Cost Structure

Discuss the technology and cost structure of the industry. What are the significant fixed and variable costs? Are variable costs high, low, constant? Are fixed costs much higher than variable costs? Are there sunk costs? Are there economies of scale? Economies of scope?

You will also not be able to get data or direct evidence (e.g. cost functions) for the firms. Again, consider this qualitatively, given your economic intuition and knowledge of the industry.

Competition & Firm Conduct

How do firms compete in this industry? On price? Quantity? Are there leaders/dominant firms? Do firms innovate much? Are there lawsuits?

Assess the possibility of collusion in this industry. Consider the characteristics we discussed that might facilitate/impede collusive efforts.

How contestable is the market? How easy/difficult is it for potential entrants to enter? Who might these entrants be? What, if anything, do incumbent firms do to deter entry? Are there barriers to entry?


Who is(are) the major regulator(s) of this industry? Discuss the regulatory history of this industry (you can blend this in with the history of the industry above) and why there were any significant changes. What were/are the major types of regulation and rationales for them (e.g. price controls, entry regulations, quality standards, etc). Have there been (or are there currently) major (attempted) mergers (and were they approved or denied by regulators, and why)?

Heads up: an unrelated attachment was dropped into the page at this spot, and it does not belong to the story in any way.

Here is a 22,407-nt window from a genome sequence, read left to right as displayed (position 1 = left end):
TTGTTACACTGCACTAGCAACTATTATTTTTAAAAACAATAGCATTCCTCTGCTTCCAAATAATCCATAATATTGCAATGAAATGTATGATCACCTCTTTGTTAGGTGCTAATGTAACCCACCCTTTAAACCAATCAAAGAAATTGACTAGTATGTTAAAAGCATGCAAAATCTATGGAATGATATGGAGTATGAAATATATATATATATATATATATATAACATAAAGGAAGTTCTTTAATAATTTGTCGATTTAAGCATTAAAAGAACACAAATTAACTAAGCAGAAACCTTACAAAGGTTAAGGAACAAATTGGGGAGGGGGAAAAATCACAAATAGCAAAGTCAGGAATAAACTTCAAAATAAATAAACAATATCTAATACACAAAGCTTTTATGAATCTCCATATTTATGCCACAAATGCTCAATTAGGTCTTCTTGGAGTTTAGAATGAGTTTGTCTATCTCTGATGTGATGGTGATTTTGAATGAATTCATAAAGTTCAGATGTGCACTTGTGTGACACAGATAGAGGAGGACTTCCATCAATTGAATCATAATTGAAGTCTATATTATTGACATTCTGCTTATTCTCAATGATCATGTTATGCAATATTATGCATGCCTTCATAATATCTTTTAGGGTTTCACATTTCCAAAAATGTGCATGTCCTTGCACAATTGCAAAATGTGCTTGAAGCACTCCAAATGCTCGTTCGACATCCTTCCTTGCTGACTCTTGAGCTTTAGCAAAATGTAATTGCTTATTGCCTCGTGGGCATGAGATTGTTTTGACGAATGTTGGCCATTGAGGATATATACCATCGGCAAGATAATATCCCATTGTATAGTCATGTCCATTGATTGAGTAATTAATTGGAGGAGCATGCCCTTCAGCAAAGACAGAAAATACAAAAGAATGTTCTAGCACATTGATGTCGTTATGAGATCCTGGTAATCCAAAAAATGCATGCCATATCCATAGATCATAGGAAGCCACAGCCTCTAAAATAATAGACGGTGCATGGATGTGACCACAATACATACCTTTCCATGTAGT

Good Data Sources

Government agencies and business information providers use NAICS to organize industry information. You can search several business databases by NAICS and/or SIC codes for industry information.

Suggested Industries

  • Accounting firms
  • Agricultural Businesses (e.g. Cargill, ADM, etc)
  • Aircraft Manufacturers
  • Airlines (Commercial)
  • Apparel: womens, men
  • Athletic shoes
  • Athleisure wear
  • Automobile manufacturers
  • Baby formula
  • Banking
  • Beverages (e.g. beer, soft drinks, cofee)
  • Cell phone service
  • Cigarettes
  • Commercial Banking
  • Computers (software; hardware)
  • Consulting (management)
  • Consumer electronics (e.g. TVs)
  • Cruise lines
  • Diapers
  • Energy (natural gas, electricity)
  • Food (fast food; breakfast cereals; etc)
  • Food Trucks
  • Furniture
  • Gas stations
  • Greeting Cards
  • Health care (nursing homes, hospitals, health insurance, pharmaceuticals)
  • Hotels
  • Insurance (property, life, etc.)
  • Mattresses
  • Movies
  • Music
  • Paper
  • Pet food
  • Plastics
  • Publishing
  • Restaurants
  • Retail (clothing e.g. Target, Walmart; electronics e.g. Best Buy, etc.)
  • Shipping (cargo ships, trucking, air cargo)
  • Sports (professional baseball, football, basketball, etc)
  • Steel
  • Telecommunications (telephone, cable & satellite, radio, broadband internet)
  • Tires
  • Toys
  • Video games
  • Water utilities
  • Wine